Learning the Genre: POV in Women’s Fiction

I’ve been exploring Women’s Fiction, and one of the things that I’ve discovered is that it doesn’t follow any particular format. Each WF book has a common theme: women’s problems and how they overcome them. It also has a common story arc: the woman has an issue that deeply affects her, which she handles (or hides from) in different ineffective ways until she finally confronts the problem and deals with it, which makes her stronger and more able to move on.

It’s a formula, of course, but as James Scott Bell announced in the course I attended, the reason successful writers adhere to formulas is because–let’s say it all together, kids–they work.

So the formula of the novel is the same across all WF novels, but the format? It’s as different as the authors who write in the genre. I posted on AuthorCulture about the difference in format between Romance and Romantic Women’s Fiction–particularly the difference in POV placement and interaction with the main character. In Romance, the novel virtually always begins with the heroine’s POV, is limited to two POV characters max–the hero and the heroine, and each POV has equal time and depth. Each character’s primary thoughts are of the other.

In RWF, the novel virtually always begins in the heroine’s POV, but the hero’s POV is introduced later, gets less attention and is less in depth. The heroine doesn’t spend as much time concentrating on him, but the hero focuses primarily on her, and is often waiting in the wings for her to come to grips with whatever issue she’s facing so she can move forward with him.

But not all WF involves romantic relationships. Mother-daughter, sister-sibling, wife-husband–each of these relationships and more can be examined in Women’s Fiction, and with these, POV number and placement apparently has no rules. From what I can tell, you can have as many or as few POV characters as it takes to tell the story. First person, third person, past tense, present tense, or a mix of them all can be employed to get the story across.

For instance, in Elvis Takes a Backseat, a novel about a woman who had to face her husband’s death and some residual anger resulting from it, Leanna Ellis wrote the entire novel in first person, present tense. But in Lookin’ Back, Texas, about a married woman who had to deal with a major issue in her past, Leanna used two POV characters: Suzanne, the heroine, is in first person, present tense, and Drew, the POV character representing the “issue in her past,” is in third person, past tense.

The Memory of Water, a literary WF by Karen White, is entirely different. The book studies two sisters’ relationship which was broken by a single event. It focuses on their separate memories and reactions to that event, and how those reactions affect others in their lives. Each character involved in this story has first-person POV time–the sisters, and one’s son and ex-husband. The two sisters, Marnie and Diana, tell their stories of life since the event, and they tell their impression of each other. By virtue of the fact they’re both emotionally damaged to some degree, neither POV is totally reliable as a source of information. Quinn, Diana’s ex-husband is more so and fills in some blanks, but the answers to most of the blanks are locked away in the sisters’ memories. The fourth character, Gil, Diana’s son, triggers the present events when he comes home from a sailing jaunt with his mother and is so traumatized, he doesn’t speak again. To heal her sister’s son, the main character, Marnie must reopen old memories and wounds, and force herself and her sister to deal with the event that affected the rest of their lives.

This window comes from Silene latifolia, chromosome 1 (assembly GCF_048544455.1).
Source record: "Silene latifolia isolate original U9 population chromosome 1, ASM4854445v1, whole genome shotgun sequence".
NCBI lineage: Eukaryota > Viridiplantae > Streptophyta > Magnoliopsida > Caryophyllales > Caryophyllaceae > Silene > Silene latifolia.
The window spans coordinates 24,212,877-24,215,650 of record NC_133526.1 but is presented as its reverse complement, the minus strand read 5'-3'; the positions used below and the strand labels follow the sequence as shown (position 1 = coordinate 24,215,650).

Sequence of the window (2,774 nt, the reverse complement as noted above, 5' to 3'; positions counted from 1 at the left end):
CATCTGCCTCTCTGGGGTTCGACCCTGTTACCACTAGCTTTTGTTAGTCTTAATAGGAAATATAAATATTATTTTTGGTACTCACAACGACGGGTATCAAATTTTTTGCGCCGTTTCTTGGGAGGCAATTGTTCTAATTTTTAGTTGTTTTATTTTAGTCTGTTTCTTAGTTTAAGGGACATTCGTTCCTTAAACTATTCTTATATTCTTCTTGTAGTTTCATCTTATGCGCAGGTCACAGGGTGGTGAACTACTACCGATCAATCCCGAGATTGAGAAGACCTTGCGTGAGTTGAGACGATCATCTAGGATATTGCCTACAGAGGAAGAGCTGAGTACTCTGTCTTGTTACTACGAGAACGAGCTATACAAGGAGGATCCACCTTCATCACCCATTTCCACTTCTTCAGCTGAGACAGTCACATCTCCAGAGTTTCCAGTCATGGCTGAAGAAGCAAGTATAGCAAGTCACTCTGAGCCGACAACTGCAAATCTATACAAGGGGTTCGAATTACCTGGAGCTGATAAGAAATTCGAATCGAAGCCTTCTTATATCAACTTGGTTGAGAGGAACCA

I could say that Literary Women’s Fiction uses more POVs than other WF novels, but then I’d have to look at While I was Gone, by Sue Miller, also literary, but limited to the heroine’s POV, as is To Be Sung Underwater, a novel by Tom McNeil which begins with a prologue in a masculine POV that isn’t presented again for the rest of the book.

So other than what I would consider “rules” for Romantic Women’s Fiction, which are necessary to differentiate it from straight Romance, anything goes where POV is concerned for Women’s Fiction. Whatever it takes to tell the story.


Related posts:

The Curious World of Women’s Fiction”

Genre Talk: Women’s Fiction Format

About Linda W. Yezak

Author/Freelance Editor/Speaker (writing and editing topics).
This entry was posted in Writing, Writing Tips and tagged , , , , , , . Bookmark the permalink.

7 Responses to Learning the Genre: POV in Women’s Fiction

  1. joannesher says:

    Interesting. Sounds like it’s, well, broad. 🙂


  2. Don’t you find it amazing how much we take for granted in just reading a genre, versus actually studying it? I made a study of fantasy this past year, and I was shocked by how much I gleaned by conscious reading – and, conversely, how much I’d been missing with just casual, pleasure reading.


  3. I’m enjoying this series, Linda. Nicely done.


  4. Wow, Linda. This genere certainly encompases a wide range. Very interesting.


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